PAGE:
Over the years, much discussion within the computing-education community has focused on challenges related to student retention with specific emphasis on difficulties of retaining women and students from under-represented groups. In response, many individuals and groups have devoted considerable effort and developed numerous programs to improve student retention, with a related goal of increasing diversity. Although this work has yielded many successes, results have not been consistently strong, and numerous challenges remain. For example, in the past two years, some faculty have reported a 90% failure rate in CS1 at one school [2] and others that computing graduates at one state school included only 5% women.

With programmatic successes, but also numerous challenges, the ACM Education Board formed an ACM Retention Committee, with co-chairs Alison Derbenwick Miller (Oracle) and Chris Stephenson (Google) in November 2016, to "address the current issue of retention in 4-year, post-secondary CS education programs, specifically of the retention of women and URM students following CS1 and CS2 (where the pipeline is most leaky)." [1] Overall, the committee's work is two-fold—review approaches to improve retention and gather data regarding specific retention patterns.

Anticipated Short-term Committee Products

This news announcement identifies several articles planned to further the Committee's work. The first pieces bring together known challenges and approaches to provide an organized conceptual overview of on-going efforts; specifically, the first two pieces (found in this issue of Inroads) will address curricular and cultural considerations. Subsequent articles will present data collection and analysis. Although all articles reflect Committee-wide deliberations, the Committee has asked individual members to write specific pieces, as an efficient mechanism to bring ideas together (with Committee review) within a constrained timeline.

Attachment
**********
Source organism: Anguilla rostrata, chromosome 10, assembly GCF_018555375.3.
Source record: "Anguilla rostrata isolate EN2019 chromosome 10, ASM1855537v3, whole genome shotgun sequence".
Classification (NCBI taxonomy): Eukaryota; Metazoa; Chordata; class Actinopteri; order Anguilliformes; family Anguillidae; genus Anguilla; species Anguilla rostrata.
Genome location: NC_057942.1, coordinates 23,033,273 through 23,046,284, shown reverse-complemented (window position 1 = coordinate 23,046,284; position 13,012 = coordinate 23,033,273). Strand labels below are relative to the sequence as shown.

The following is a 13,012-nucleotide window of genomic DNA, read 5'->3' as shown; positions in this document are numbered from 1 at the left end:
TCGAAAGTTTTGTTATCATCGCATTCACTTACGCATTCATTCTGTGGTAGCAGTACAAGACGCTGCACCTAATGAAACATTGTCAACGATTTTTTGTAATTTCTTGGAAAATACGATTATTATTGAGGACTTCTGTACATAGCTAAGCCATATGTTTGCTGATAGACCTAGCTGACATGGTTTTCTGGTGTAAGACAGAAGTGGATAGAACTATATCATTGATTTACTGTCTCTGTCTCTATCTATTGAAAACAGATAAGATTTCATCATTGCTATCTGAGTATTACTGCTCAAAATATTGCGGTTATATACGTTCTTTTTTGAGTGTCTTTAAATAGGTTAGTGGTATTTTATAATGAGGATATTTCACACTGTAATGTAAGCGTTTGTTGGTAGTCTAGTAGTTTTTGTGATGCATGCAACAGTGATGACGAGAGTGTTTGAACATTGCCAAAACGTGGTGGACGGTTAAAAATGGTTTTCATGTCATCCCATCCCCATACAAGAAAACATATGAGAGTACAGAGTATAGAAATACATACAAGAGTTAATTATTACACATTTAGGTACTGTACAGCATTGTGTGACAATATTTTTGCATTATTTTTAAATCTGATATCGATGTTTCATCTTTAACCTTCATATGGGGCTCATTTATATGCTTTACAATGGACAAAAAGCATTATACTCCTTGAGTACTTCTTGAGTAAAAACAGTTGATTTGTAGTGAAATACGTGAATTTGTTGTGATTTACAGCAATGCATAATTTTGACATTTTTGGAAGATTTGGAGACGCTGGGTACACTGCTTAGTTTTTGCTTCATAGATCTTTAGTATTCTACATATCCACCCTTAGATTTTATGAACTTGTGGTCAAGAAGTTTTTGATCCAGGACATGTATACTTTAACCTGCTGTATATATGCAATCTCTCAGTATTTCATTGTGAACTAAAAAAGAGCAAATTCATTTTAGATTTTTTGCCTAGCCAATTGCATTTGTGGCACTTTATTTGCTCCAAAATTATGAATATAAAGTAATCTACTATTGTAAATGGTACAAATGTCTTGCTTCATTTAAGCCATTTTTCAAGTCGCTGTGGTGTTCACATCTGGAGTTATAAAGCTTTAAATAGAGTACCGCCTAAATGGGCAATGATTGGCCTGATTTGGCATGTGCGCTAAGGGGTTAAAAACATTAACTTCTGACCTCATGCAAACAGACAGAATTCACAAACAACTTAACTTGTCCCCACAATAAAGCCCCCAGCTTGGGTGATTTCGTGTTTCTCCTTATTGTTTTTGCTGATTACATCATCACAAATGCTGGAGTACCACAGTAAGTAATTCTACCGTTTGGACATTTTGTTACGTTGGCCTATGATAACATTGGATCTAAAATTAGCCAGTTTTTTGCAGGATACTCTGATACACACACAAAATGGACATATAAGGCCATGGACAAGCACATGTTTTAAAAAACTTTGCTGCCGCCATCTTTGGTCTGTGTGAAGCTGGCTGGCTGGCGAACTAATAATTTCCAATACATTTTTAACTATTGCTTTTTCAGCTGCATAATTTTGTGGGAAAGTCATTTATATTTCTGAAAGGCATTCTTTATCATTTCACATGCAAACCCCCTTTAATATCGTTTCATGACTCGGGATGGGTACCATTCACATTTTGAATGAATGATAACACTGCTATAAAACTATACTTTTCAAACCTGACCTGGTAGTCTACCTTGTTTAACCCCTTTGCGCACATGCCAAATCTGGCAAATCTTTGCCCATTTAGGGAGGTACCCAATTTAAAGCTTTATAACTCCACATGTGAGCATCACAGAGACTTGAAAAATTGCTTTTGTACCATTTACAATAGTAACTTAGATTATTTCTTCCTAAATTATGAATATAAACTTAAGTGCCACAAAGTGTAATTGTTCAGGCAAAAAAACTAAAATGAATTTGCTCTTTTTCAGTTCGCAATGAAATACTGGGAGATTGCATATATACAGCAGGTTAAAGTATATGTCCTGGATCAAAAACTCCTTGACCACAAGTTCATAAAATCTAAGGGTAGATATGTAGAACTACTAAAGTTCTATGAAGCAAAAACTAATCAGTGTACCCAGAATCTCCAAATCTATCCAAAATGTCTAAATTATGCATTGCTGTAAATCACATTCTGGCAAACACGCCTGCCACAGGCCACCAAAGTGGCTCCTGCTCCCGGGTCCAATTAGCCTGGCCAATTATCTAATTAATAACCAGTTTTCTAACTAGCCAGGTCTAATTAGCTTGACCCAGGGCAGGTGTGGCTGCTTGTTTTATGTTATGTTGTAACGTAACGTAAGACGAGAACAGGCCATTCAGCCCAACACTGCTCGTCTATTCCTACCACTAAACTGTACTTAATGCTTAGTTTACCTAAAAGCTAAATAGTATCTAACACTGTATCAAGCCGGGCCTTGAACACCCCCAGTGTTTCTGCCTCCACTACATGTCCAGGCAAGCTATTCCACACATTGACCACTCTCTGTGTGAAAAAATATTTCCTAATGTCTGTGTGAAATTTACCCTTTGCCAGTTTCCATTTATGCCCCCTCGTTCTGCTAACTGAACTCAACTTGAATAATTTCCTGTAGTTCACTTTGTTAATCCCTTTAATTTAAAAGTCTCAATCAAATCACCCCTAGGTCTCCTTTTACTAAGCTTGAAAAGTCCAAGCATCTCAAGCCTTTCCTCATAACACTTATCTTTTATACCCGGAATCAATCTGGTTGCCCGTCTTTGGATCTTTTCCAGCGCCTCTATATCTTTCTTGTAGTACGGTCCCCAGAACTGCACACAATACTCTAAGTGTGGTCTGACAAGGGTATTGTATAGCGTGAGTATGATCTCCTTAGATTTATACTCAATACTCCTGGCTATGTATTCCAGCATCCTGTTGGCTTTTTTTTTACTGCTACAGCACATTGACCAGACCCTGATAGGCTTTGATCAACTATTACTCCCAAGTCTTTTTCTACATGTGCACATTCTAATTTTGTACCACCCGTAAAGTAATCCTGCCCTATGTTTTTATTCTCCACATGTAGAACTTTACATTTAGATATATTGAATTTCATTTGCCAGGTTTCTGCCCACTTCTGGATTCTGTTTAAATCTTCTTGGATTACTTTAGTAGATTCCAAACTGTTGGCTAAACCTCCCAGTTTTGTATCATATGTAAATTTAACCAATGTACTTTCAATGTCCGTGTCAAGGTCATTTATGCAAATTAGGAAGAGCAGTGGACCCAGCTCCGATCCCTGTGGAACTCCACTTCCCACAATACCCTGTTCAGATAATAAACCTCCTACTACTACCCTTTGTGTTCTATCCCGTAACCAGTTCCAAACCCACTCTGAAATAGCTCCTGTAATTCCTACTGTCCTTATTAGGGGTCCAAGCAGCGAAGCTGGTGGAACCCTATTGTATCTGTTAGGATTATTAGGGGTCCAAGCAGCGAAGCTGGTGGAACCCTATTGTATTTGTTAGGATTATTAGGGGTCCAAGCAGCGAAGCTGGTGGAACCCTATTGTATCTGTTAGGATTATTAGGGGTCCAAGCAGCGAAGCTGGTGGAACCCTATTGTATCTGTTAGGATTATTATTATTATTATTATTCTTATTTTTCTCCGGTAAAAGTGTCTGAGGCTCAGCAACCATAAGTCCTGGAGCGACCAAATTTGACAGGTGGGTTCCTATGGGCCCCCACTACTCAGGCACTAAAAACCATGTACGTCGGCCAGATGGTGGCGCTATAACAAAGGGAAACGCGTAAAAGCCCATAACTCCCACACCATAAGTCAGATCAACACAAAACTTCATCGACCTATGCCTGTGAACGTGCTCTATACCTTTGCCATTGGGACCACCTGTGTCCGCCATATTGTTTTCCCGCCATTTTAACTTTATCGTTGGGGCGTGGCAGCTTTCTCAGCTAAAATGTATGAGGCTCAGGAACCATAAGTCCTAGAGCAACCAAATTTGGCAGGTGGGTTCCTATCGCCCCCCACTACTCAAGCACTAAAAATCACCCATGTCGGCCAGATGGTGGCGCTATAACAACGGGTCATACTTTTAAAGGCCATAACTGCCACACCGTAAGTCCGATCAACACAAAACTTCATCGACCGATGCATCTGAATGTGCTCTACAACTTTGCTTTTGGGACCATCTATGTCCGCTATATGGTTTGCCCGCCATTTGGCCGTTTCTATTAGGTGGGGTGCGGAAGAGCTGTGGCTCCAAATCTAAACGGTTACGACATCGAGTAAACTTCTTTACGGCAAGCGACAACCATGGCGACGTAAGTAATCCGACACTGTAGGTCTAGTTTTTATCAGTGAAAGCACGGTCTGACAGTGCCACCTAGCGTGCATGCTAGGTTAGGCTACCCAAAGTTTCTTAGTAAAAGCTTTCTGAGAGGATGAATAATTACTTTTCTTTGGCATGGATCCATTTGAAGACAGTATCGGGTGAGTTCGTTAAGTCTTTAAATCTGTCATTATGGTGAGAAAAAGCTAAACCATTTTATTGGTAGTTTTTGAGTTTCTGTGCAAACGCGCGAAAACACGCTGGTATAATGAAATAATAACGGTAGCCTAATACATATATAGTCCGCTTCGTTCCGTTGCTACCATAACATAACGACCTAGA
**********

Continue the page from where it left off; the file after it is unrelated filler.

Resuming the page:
Currently, as data collection and analysis continue, the ACM Retention Committee has reviewed a range of issues and programs related to retention, and the Committee believes at least four overview articles will be helpful, as the community takes stock of ongoing activities and makes plans for the next steps. The four articles are described here.

  1. In this Inroads issue I review curricular factors that may discourage potential and declared computing majors from persisting in a computing major. See Retention of Students in Introductory Computing Courses: Curricular Issues and Approaches (p. 14).
  2. Also in this issue is a companion column by Colleen Lewis that brings together perspectives on cultural factors that may lead to student attrition. See Twelve Tips for Creating a Culture that Supports All Students in Computing (p. 17).
  3. To appear in 2018: other student-related factors impacting students and retention within computing majors.
  4. To appear in 2018: a wrap-up of the committee's discussions, analyses, and suggestions following its first full year of deliberations as well as a discussion of how these issues might vary for minority serving institutions.


1. Association for Computing Machinery, Author's Letter of Appointment to the ACM Retention Committee, 2016 October 4.

2. Luxton-Reilly, A. Learning Is Easy. Proceedings of the 21st Annual Conference on Innovation and Technology in Computer Science (2016), 284–289.


Henry M. Walker
Dept of Computer Science
Grinnell College
Grinnell, Iowa 50112 USA
[email protected]

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